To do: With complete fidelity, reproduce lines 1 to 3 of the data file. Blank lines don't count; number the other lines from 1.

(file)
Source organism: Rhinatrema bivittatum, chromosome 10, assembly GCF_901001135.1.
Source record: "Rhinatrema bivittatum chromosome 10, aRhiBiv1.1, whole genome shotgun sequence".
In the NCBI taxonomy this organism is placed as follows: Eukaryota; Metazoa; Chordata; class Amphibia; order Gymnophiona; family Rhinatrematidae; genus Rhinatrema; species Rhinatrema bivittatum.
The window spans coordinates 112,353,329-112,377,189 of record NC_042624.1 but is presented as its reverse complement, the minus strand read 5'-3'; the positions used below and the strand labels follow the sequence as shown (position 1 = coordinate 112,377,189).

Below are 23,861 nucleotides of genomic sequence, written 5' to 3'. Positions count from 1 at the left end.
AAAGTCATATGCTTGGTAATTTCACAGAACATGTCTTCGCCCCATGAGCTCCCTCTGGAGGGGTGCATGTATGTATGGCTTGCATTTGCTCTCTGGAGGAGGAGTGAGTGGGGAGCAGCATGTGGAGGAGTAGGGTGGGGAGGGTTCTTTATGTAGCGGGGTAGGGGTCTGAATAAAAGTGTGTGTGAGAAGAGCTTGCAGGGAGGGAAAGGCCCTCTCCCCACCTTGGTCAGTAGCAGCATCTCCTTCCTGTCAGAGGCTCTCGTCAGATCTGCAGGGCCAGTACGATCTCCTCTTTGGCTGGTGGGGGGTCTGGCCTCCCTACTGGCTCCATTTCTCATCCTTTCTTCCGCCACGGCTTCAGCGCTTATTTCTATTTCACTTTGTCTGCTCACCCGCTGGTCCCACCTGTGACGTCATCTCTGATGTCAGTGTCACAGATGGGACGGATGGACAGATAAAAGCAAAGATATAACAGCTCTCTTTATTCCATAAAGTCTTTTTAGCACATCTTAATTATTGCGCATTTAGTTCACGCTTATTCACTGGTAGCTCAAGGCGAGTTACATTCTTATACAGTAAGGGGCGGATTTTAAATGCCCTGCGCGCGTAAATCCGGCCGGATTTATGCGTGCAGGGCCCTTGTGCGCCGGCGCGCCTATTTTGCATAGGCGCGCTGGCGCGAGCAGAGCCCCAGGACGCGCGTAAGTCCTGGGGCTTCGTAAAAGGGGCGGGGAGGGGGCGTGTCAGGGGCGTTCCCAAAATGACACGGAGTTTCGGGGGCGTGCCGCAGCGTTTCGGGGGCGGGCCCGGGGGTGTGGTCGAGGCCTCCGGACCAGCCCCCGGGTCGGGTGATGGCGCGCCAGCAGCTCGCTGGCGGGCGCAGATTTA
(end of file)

Source organism: Rhinatrema bivittatum, chromosome 10, assembly GCF_901001135.1.
Source record: "Rhinatrema bivittatum chromosome 10, aRhiBiv1.1, whole genome shotgun sequence".
In the NCBI taxonomy this organism is placed as follows: Eukaryota; Metazoa; Chordata; class Amphibia; order Gymnophiona; family Rhinatrematidae; genus Rhinatrema; species Rhinatrema bivittatum.